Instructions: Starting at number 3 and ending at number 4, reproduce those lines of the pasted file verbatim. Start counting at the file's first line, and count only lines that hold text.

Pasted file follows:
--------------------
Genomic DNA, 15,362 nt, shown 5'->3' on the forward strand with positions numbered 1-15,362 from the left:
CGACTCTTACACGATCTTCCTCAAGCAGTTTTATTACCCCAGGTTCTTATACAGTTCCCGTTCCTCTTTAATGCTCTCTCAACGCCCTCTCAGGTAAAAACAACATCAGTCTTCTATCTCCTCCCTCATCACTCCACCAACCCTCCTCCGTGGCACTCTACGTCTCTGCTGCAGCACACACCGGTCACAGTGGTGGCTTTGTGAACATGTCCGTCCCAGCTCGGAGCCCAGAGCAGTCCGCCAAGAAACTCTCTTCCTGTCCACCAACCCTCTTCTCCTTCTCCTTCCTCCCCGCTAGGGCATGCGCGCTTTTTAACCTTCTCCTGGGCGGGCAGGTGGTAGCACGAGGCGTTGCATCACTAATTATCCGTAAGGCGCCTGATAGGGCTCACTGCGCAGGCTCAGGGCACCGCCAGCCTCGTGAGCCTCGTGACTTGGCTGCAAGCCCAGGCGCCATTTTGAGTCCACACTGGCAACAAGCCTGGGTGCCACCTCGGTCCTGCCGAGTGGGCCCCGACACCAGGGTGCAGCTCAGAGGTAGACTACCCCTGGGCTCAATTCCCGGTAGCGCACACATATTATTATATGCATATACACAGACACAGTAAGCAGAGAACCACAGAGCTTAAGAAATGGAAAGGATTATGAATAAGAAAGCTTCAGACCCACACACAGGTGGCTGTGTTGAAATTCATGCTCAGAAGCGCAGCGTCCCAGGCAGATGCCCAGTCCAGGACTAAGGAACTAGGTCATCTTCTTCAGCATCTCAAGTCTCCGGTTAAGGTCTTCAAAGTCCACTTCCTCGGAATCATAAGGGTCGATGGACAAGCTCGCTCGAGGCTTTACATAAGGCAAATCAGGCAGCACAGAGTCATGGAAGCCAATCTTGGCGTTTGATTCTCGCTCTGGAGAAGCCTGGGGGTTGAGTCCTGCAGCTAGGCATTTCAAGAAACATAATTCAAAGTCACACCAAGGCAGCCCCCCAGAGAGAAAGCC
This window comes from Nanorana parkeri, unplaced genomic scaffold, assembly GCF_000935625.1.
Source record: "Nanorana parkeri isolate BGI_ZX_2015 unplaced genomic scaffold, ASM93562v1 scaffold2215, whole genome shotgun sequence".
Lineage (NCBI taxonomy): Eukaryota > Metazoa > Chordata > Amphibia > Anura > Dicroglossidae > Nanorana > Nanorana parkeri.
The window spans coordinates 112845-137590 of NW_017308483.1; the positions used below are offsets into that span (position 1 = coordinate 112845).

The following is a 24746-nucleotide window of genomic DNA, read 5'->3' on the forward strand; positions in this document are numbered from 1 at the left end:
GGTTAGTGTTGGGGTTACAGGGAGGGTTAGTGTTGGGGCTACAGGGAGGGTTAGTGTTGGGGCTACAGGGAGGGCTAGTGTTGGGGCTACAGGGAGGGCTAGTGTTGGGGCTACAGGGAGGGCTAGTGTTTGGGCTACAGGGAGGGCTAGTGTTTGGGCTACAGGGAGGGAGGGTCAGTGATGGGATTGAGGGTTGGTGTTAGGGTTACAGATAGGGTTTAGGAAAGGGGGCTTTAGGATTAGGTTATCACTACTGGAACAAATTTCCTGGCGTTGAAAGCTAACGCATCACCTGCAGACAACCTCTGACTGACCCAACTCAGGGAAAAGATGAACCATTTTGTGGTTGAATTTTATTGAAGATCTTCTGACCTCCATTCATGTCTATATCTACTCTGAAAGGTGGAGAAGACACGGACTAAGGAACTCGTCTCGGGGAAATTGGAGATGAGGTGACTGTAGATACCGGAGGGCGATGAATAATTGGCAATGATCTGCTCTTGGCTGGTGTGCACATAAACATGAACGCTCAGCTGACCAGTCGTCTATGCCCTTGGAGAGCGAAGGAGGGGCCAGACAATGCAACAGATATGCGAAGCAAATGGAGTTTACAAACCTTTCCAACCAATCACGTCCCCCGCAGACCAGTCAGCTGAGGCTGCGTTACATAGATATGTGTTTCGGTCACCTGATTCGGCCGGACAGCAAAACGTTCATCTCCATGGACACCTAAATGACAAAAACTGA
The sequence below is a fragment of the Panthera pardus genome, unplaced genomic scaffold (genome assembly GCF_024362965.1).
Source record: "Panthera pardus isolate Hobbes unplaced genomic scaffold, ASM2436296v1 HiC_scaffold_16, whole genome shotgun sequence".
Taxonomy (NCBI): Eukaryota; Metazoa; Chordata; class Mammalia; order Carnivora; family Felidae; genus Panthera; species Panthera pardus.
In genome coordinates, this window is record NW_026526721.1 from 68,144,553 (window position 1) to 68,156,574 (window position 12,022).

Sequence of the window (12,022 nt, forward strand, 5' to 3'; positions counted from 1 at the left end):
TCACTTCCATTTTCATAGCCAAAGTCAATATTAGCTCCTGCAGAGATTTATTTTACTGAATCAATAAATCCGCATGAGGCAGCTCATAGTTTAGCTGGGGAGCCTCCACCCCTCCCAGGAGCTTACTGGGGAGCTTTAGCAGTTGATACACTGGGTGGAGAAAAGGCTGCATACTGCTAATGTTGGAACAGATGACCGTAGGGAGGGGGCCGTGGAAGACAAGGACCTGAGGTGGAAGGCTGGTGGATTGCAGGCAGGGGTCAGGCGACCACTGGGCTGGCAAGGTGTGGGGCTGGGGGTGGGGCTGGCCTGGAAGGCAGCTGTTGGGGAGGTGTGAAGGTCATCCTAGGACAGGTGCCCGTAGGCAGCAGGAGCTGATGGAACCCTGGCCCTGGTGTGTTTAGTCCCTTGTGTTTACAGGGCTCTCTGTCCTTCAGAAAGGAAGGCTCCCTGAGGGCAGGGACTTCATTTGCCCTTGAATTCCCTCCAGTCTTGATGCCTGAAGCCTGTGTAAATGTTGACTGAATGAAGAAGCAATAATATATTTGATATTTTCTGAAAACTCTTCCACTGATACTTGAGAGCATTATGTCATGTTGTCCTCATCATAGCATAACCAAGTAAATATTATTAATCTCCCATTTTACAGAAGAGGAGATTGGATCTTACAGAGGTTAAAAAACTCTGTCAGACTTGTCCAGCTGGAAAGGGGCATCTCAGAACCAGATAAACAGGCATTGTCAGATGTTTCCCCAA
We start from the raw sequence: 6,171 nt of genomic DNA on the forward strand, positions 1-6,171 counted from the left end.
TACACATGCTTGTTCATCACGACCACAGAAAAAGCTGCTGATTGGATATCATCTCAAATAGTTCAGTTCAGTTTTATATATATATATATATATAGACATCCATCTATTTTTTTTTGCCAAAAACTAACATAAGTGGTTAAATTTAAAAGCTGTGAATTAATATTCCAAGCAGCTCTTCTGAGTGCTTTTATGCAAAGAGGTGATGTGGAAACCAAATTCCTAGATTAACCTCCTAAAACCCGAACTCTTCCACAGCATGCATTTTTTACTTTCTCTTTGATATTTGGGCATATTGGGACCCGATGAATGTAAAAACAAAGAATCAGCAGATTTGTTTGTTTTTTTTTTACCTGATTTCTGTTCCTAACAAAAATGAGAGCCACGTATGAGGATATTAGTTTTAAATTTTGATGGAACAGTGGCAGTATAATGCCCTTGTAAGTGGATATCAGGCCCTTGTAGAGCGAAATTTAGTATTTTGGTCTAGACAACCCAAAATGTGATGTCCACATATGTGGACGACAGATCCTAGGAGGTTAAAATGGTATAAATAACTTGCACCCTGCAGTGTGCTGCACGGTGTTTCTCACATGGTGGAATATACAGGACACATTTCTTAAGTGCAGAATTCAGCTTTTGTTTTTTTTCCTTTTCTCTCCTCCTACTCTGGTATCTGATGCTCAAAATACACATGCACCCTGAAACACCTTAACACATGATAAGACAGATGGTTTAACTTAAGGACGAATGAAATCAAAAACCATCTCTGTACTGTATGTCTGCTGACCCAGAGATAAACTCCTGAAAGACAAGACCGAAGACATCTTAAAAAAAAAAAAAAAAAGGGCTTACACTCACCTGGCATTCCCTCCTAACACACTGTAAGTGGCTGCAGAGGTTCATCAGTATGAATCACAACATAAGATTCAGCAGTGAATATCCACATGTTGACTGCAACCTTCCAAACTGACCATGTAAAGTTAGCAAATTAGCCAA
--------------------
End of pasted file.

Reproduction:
This window comes from Nanorana parkeri, unplaced genomic scaffold, assembly GCF_000935625.1.
Source record: "Nanorana parkeri isolate BGI_ZX_2015 unplaced genomic scaffold, ASM93562v1 scaffold2215, whole genome shotgun sequence".